- Mix all dry ingredients in a large bowl.
- Pour the contents of the pan with the mixture in the bowl and knead for five minutes until you have a nice dough that no longer sticks to your fingers.
- Let this rise (covered) for half an hour.
- Now knead balls. Keep in mind that the dough will continue to rise so don’t put the buns too close to eachother. Then cover up and let rise for 30 minutes.
- Preheat the oven to 200 degrees in the meantime. Depending on the size the buns should be in the oven between 10 and 25 minutes. Get them out and let them cool down.
- While the buns are cooling down, you can start with the filling. Because I did not find almond paste, I chose marzipan. The World Wide Web could not really help whether it was the same or not.
- Grate the marzipan.
- When the buns have cooled down cut off the top. Use a fork to remove the middle.
- Mix the marzipan, the breadcrumbs and milk into a solid mass. Make sure that this mass is no longer running like fluid. Fill the buns up again with this filling.
- Finish with a good layer of cream and put the hat on it. Finally add a finishing of powdered sugar.
- Enjoy! Want to enjoy the semla in a really traditional way? Put the semla in a deep plate and pour hot milk around it
It is a real calorie bomb, so you are warned. I had one for lunch (oops) and still don’t feel hungry 🙂
When I am writing this blog post, the rain is tapping against the window. It really is such a perfect day to stay at home, wrapped up under a blanket and with the fire on, with a cup of hot chocolate and some pepparkakor!
There are a few sweet delights that are absolutely linked to Sweden, like kanelbullar and pepparkakor or ginger biscuits. Even though I eat them throughout the year, pepparkakor are really typical for the fall and the weeks before Christmas 🙂
You can choose for the convenience of buying the biscuits at Ikea but if you want your whole house to smell pepparkakor-like, you should definitely try to bake them yourself! It takes a little bit of planning because you have to let the dough rest for a day but the result is well worth it!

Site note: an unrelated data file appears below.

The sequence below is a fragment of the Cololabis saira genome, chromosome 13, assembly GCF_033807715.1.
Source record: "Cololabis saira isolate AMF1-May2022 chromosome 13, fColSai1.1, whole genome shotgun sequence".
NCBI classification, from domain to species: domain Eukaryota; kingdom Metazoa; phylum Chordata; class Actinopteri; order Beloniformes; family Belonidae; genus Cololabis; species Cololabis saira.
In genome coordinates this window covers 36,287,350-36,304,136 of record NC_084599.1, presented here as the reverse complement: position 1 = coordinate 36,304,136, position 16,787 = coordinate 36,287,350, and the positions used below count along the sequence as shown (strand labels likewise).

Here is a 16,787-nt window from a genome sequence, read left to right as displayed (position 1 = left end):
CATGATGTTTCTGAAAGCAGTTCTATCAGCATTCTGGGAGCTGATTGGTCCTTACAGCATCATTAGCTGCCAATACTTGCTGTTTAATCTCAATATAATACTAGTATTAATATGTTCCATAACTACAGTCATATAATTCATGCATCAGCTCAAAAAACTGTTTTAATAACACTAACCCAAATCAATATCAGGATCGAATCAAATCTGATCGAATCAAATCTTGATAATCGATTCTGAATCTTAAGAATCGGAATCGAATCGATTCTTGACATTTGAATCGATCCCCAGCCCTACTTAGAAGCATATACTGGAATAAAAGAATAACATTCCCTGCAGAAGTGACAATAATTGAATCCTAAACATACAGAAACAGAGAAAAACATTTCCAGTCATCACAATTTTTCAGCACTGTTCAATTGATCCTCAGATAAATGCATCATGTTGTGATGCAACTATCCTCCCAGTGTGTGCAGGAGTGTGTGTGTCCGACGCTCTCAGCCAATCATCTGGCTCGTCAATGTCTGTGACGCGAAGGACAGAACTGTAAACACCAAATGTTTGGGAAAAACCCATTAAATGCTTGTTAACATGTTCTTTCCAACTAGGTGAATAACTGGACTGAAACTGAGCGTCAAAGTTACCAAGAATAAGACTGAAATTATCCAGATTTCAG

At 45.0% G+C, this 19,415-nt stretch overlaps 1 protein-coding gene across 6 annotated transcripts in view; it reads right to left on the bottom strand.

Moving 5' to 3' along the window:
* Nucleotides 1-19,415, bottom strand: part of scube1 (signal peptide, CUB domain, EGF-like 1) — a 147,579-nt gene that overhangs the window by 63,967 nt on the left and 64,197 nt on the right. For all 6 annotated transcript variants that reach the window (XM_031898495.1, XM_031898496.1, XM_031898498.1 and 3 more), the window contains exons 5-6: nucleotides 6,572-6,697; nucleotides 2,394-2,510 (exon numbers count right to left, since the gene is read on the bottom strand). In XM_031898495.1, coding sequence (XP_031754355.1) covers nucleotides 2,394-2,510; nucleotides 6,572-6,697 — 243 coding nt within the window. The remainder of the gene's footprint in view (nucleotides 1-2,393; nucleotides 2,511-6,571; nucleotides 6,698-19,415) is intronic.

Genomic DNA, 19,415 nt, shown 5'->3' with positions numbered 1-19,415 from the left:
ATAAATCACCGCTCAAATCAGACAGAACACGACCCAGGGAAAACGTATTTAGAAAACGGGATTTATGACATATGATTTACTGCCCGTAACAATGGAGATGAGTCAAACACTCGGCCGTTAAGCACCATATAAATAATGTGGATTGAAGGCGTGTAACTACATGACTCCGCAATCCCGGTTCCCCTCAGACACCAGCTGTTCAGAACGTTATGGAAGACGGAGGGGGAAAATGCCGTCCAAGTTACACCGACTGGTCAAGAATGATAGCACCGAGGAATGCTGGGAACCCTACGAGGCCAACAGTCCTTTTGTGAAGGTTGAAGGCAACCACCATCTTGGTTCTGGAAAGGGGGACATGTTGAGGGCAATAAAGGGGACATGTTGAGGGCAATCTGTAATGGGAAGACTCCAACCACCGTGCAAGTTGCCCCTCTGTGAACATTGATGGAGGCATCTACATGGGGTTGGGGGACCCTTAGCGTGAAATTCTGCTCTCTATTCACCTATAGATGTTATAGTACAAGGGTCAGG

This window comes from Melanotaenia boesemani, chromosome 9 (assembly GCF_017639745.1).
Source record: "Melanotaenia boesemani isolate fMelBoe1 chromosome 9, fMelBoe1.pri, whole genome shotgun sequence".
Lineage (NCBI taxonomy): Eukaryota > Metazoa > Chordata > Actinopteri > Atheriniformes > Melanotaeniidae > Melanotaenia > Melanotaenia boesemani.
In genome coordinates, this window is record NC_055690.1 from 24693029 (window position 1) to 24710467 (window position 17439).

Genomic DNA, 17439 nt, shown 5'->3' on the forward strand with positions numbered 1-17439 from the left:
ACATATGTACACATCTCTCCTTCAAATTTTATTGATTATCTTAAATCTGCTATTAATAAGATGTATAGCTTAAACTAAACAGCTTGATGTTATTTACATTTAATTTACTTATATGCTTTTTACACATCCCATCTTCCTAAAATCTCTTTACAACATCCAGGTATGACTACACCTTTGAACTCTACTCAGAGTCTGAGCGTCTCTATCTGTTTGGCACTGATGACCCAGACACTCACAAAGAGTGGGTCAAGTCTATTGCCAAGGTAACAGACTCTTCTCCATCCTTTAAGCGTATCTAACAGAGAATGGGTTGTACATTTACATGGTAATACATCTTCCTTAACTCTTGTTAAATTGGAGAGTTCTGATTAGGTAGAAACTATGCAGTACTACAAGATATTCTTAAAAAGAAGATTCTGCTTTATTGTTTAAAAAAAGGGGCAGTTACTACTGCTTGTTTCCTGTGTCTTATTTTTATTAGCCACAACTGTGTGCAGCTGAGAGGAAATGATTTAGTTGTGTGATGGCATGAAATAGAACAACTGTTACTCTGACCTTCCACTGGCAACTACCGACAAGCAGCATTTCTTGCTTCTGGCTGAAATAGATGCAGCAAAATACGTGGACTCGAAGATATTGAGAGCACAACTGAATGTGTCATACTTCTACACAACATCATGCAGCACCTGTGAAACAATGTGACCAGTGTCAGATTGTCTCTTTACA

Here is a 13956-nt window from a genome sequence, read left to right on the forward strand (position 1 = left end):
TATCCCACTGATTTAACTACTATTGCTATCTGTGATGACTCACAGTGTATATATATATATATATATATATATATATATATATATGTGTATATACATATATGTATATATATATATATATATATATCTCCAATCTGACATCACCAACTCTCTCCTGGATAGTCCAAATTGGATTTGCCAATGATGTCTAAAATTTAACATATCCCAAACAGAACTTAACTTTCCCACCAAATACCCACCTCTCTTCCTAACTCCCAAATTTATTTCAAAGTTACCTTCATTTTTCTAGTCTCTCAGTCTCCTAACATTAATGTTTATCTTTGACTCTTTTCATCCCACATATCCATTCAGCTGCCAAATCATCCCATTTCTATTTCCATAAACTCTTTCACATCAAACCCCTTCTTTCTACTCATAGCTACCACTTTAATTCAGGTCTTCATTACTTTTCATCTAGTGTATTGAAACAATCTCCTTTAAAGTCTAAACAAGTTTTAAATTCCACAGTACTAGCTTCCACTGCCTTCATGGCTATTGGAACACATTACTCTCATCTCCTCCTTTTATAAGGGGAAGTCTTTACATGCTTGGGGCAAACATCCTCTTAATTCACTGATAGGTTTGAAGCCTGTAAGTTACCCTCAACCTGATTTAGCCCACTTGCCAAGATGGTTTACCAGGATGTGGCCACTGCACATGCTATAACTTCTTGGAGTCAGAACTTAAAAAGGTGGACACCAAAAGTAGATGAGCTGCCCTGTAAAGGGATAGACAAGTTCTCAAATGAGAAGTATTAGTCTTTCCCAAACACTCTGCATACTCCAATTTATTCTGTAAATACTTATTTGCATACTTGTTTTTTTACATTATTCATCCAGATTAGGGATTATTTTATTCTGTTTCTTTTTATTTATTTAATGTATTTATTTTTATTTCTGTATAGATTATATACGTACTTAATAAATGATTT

Tip: make a lot of dough and bake some fresh cookies every day. You can safely store the dough for a few days in the refrigerator. You could even freeze the dough with no problems.
Ingredients for pepparkakor
- 150 gr of butter
- 250 gr of crystal sugar
- 50 gr of honey or syrup
- 100 ml of water
- 450 gram of flour
- 1 spoon of cinnamon
- 1 large teaspoon of ginger
- 1 teaspoon of cardamom
- sachet baking powder
Mix the butter, granulated sugar and honey. Add the seasoning and water. Finally add the flour. Knead this rigidly and let it rest overnight. Cover it and let it rest in the refrigerator.
Sprinkle a little flour on the work surface and roll out the dough until it is about half a centimeter thick. Now you can release the artist within yourself and cut shapes to your choice. I chose minimalist round ones.
Preheat the oven to 200 degrees and let the cookies bake for five minutes. Be patience while they are cooling before tasting these delicious cookies!
Tip: Keep the cookies in a sealed tin. Do’nt worry about how long you can keep them. They are so tasty that they will be gone and eaten all very fast!
Extra’s suggestions: Decorate the cookies with some frosting or add some almonds or candied pieces of ginger. Real Swedes eat their pepparkaka with glögg!
Genuine creative people make a real gingerbread house with this dough.
History of pepparkakan
It is not immediately clear where pepparkakor come from. The Romans would have even known these cookies already! In England and Germany, the gingerbread biscuits cookies are very popular too. Presumably pepparkakor ended up in Sweden via Germany.
In the 14th century, the cookie was on the menu at the wedding of King Magnus Eriksson and Blanka av Namur. In the 15th century they used real peppers in the cookies. The nuns of the Vadstena convent baked cakes and sold them as a medicine. The cookies apparently have a calming effect and help with the digestion. Several centuries later the pepparkakor recipes were found in the cookbooks. In the 18th century it became a real “Christmas cookie”. Now you can find the cookies all year round.
Just like they have a day for kanelbullar, the Swedes also have a pepparkakans dag. This is celebrated every year on December the 9th.